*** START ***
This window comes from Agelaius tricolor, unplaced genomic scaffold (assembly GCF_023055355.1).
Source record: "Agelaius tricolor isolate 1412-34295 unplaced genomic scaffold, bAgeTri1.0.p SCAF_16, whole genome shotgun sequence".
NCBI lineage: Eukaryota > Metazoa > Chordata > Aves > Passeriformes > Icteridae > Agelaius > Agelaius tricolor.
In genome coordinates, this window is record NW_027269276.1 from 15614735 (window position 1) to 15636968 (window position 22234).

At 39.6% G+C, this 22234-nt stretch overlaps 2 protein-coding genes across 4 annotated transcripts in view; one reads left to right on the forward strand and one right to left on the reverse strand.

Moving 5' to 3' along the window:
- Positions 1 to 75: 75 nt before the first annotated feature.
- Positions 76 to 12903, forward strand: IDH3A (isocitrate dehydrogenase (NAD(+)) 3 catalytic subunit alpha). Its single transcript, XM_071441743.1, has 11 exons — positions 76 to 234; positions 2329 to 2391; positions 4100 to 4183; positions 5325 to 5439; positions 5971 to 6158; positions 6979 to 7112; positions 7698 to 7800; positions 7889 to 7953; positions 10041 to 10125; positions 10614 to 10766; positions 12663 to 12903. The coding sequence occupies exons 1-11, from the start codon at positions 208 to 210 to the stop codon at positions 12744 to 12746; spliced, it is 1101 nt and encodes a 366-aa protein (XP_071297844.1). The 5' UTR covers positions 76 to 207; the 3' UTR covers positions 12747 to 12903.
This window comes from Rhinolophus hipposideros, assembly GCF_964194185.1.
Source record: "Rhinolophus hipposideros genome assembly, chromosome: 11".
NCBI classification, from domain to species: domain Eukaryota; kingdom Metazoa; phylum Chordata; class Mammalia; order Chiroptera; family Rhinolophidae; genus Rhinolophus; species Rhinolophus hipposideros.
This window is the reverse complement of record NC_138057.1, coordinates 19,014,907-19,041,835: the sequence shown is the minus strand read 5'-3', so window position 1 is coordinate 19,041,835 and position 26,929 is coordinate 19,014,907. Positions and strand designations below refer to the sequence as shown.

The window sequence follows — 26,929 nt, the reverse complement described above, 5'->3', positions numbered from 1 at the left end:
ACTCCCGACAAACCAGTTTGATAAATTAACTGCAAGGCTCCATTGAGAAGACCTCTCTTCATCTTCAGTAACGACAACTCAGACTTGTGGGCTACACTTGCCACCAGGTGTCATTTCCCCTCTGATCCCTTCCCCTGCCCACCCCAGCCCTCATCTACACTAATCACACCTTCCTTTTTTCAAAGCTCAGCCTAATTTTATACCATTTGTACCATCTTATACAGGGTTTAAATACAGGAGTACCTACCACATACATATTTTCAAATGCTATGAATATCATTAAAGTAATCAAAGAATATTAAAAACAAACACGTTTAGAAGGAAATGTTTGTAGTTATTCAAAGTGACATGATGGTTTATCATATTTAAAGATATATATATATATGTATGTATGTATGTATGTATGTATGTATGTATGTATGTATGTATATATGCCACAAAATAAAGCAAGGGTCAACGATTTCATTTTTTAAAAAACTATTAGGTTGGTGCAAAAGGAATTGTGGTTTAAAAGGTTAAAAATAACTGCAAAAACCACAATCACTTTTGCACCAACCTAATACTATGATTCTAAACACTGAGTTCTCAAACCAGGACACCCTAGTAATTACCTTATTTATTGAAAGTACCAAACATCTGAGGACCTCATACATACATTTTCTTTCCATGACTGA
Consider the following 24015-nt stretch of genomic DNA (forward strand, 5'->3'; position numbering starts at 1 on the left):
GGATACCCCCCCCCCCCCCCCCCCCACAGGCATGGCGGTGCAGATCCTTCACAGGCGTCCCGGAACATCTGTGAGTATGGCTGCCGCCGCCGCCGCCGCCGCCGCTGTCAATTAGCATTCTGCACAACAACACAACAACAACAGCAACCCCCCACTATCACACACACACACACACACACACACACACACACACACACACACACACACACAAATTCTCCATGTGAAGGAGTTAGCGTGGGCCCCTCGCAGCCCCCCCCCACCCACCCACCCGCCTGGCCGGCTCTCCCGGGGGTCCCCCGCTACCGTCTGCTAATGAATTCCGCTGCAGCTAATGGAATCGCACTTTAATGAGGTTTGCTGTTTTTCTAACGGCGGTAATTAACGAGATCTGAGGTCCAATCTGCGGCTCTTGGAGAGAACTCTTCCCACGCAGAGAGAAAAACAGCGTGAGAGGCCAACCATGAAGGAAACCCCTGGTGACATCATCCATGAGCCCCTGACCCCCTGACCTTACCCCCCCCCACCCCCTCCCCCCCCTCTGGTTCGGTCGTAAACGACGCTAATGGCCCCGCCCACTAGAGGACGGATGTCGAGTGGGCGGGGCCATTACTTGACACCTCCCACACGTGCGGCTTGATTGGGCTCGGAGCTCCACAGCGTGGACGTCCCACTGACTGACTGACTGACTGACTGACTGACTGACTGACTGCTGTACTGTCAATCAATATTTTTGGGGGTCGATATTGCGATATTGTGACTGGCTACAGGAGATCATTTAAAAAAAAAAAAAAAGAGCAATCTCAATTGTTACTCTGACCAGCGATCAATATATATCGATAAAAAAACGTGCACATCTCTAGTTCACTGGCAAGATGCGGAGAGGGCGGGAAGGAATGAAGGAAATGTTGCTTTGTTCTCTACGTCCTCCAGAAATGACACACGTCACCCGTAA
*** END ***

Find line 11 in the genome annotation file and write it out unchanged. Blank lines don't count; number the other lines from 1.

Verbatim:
NCBI classification, from domain to species: domain Eukaryota; kingdom Metazoa; phylum Chordata; class Mammalia; order Chiroptera; family Rhinolophidae; genus Rhinolophus; species Rhinolophus hipposideros.